( Disponible en anglais seulement )
The Condominium Authority Tribunal’s (“CAT” or the “Tribunal”) recent decision in Peel Condominium Corporation No. 96 v. Psofimis (“Psofimis”) should bring relief to condominium corporations across Ontario. In Psofimis, CAT awarded the corporation the legal fees it incurred pursuing enforcement action against an owner.
In Psofimis, the unit owner had a history of violating the corporation’s pet weight restrictions. This included an incident with a previous dog whereby the corporation agreed to “grandfather” the animal if the owner signed an agreement that they would not again contravene the weight restrictions if the dog passed away. Despite signing the agreement, the owner purchased a new dog which grew to contravene the weight restrictions.
The corporation took the traditional approach to enforcement. First, letters and correspondence were sent by property management, at no cost to the owner. When management’s efforts were ignored, the corporation’s legal counsel were involved, at the cost of the owner. Finally, when the owner continued to refuse to remove the dog, the corporation commenced the CAT case.
CAT ultimately ordered the owner to remove the dog from the property, and to pay to the corporation the $200 in filing fees, the costs of the enforcement letter that was sent to the owner, as well as the legal fees it incurred in the CAT case.
The Tribunal’s reasoning for awarding the corporation its compliance costs is important to consider, given Rule 46.1 of CAT’s Rules of Practice (the “Rules”), which provides that legal costs will only be awarded in exceptional circumstances.
The Tribunal found that the costs of a compliance letter could not be ordered as a cost before CAT, but did find that the costs of a compliance letter can properly be characterized as compensation for damages incurred as a result of non-compliance. This reasoning makes sense, given that a compliance letter will have been sent before a CAT case is commenced, and is in line with previous court decisions that have found that other condo owners should not be financially penalized by paying for the costs of enforcement against an offending owner.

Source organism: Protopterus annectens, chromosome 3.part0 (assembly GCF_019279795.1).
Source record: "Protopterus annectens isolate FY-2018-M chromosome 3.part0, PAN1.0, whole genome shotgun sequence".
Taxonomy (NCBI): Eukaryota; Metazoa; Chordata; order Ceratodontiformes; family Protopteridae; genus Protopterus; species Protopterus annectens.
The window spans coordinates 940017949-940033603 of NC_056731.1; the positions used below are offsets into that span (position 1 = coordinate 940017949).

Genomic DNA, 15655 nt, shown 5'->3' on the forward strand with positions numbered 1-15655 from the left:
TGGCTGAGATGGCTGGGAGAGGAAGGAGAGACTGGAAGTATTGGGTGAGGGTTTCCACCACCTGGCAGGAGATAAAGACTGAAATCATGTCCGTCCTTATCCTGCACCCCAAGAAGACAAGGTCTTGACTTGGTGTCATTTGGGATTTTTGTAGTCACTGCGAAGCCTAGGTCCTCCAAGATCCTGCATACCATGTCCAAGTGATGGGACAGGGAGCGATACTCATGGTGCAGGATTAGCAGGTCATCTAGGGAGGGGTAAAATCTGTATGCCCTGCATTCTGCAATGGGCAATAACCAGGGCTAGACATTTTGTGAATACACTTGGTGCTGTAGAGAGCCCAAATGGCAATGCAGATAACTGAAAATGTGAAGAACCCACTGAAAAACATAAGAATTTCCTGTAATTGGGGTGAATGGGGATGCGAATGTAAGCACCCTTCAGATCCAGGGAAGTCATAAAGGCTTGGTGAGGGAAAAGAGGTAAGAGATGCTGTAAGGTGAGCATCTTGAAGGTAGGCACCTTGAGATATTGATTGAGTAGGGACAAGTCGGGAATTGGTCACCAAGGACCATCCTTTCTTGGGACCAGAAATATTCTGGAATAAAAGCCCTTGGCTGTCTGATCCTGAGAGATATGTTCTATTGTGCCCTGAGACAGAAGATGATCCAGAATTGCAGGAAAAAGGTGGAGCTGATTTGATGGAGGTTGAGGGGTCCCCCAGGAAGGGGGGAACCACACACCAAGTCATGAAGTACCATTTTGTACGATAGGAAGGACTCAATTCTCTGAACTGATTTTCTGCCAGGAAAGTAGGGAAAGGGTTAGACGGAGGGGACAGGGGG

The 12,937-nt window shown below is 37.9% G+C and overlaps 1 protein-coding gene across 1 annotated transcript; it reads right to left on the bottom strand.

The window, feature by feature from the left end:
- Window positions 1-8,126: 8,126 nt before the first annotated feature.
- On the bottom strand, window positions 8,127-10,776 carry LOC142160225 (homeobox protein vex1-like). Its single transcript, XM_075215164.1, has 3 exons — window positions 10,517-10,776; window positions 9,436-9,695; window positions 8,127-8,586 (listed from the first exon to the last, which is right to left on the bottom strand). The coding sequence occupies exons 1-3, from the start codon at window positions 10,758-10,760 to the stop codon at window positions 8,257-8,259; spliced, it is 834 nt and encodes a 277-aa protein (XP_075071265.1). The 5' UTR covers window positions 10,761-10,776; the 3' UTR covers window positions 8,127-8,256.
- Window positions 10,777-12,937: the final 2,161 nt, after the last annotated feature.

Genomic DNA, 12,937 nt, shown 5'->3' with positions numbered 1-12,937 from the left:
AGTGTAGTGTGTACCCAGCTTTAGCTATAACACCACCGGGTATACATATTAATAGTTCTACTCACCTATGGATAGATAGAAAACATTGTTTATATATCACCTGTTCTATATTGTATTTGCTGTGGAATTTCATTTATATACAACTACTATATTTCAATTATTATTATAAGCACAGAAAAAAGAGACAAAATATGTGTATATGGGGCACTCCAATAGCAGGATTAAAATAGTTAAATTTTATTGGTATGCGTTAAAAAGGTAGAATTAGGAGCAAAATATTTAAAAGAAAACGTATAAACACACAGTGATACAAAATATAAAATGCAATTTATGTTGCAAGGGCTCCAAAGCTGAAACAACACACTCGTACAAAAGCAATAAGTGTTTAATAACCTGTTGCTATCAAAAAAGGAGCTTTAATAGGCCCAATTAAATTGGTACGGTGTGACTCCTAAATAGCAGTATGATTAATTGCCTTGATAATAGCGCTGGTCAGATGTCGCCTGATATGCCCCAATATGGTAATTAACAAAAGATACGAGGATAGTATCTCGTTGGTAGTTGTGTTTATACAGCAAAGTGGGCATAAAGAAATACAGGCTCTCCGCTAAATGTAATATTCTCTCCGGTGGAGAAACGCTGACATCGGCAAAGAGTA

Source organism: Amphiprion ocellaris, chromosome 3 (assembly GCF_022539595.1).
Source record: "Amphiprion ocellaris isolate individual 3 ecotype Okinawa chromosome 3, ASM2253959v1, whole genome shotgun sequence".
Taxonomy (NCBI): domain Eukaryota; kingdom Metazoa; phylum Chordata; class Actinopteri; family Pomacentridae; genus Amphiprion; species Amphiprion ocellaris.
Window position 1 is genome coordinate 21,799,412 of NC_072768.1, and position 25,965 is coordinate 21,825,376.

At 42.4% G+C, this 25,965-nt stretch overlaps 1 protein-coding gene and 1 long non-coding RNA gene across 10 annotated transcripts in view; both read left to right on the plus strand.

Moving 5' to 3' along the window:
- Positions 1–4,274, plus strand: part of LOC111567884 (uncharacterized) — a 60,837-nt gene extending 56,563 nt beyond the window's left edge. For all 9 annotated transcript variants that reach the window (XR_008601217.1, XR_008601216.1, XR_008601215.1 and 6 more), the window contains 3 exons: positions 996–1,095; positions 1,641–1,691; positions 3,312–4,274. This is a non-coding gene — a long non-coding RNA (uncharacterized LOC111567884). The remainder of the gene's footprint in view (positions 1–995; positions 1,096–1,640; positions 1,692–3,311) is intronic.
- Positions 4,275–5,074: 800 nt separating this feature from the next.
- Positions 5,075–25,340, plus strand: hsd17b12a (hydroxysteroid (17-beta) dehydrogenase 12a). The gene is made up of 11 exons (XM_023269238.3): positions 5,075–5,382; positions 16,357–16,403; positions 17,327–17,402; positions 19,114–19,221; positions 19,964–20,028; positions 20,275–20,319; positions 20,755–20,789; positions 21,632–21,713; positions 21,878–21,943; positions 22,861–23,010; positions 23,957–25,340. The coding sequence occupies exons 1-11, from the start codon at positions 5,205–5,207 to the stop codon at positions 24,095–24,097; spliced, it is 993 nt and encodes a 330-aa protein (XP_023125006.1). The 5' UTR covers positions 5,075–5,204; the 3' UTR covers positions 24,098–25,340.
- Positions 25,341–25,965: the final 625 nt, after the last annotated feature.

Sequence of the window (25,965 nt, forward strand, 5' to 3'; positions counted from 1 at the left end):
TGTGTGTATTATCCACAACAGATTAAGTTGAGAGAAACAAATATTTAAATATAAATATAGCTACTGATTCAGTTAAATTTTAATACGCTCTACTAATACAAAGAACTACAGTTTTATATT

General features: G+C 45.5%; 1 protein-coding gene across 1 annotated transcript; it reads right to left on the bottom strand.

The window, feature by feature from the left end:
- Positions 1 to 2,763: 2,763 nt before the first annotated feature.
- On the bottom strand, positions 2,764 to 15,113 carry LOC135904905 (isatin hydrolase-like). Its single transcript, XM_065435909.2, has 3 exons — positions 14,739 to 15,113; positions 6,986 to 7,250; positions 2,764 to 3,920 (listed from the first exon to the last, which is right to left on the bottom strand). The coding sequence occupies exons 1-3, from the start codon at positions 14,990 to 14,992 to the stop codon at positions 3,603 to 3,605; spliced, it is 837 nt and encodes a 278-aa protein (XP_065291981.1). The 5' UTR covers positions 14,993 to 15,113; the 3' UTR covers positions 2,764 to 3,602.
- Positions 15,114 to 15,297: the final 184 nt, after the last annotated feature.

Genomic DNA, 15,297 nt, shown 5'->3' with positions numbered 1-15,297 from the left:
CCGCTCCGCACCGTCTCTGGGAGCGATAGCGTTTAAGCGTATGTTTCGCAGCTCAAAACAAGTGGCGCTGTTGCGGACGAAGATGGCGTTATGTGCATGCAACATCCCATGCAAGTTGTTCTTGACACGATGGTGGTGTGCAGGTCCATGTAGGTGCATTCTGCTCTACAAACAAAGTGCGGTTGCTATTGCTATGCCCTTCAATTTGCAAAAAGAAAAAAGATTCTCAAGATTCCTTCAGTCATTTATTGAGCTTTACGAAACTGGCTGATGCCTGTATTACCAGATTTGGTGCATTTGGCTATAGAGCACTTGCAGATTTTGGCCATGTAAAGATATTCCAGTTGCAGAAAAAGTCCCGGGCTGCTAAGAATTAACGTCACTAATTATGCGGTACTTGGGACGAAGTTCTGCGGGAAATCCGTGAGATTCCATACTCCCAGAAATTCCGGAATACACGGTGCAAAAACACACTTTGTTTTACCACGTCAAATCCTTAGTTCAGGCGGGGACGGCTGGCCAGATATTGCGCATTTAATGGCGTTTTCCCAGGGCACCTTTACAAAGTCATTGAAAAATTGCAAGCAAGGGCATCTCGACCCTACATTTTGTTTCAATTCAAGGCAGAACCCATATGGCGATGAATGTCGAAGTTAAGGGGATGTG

One such case is Chan v. Toronto Standard Condominium Corporation No. 1834, which the Tribunal relied on to find that the owner should pay for the costs of the compliance letter. In that case, CAT held that the owner should be required to pay the costs as a form of damages to ensure that the other owners would not bear the cost of the owner’s “wilfully defiant conduct.”
In terms of legal costs incurred during the Psofimis case, the Tribunal found that exceptional reasons did exist to award costs against the owner. This finding, again, was firmly based on the owner’s deliberate and repeated refusals to comply with the corporation’s pet weight rules.
Psofimis is an encouraging decision for condominium corporations, as it establishes a basis to recover not only legal fees incurred during a CAT case itself, but legal fees incurred by a corporation prior to the case being commenced. With that said, there are a few things to keep in mind:
- Taking a progressive series of enforcement measures is important in almost all cases. In finding that the necessary exceptional circumstances to award legal costs existed in Psofimis, CAT appears to have placed considerable emphasis on the fact that the owner repeatedly failed to comply with the corporation’s efforts to obtain compliance.
- The costs of enforcement, whether incurred before or during a CAT case, may not always be recoverable in situations where it is not a clear-cut matter as to whether the owner’s conduct contravenes the corporation’s governing documents. In Psofimis the Tribunal found that there was a clear violation.
- The reasoning for the award of legal costs in Psofimis likely will not be easily transferrable to records disputes before CAT. The award of damages and legal costs seems to have been heavily driven by the owner’s clear and blatant disregard for the corporation’s rules.
With those caveats in mind, Psofimis should bring some much needed clarity on the ability of corporations to recover compliance costs in matters that now fall under CAT’s jurisdiction.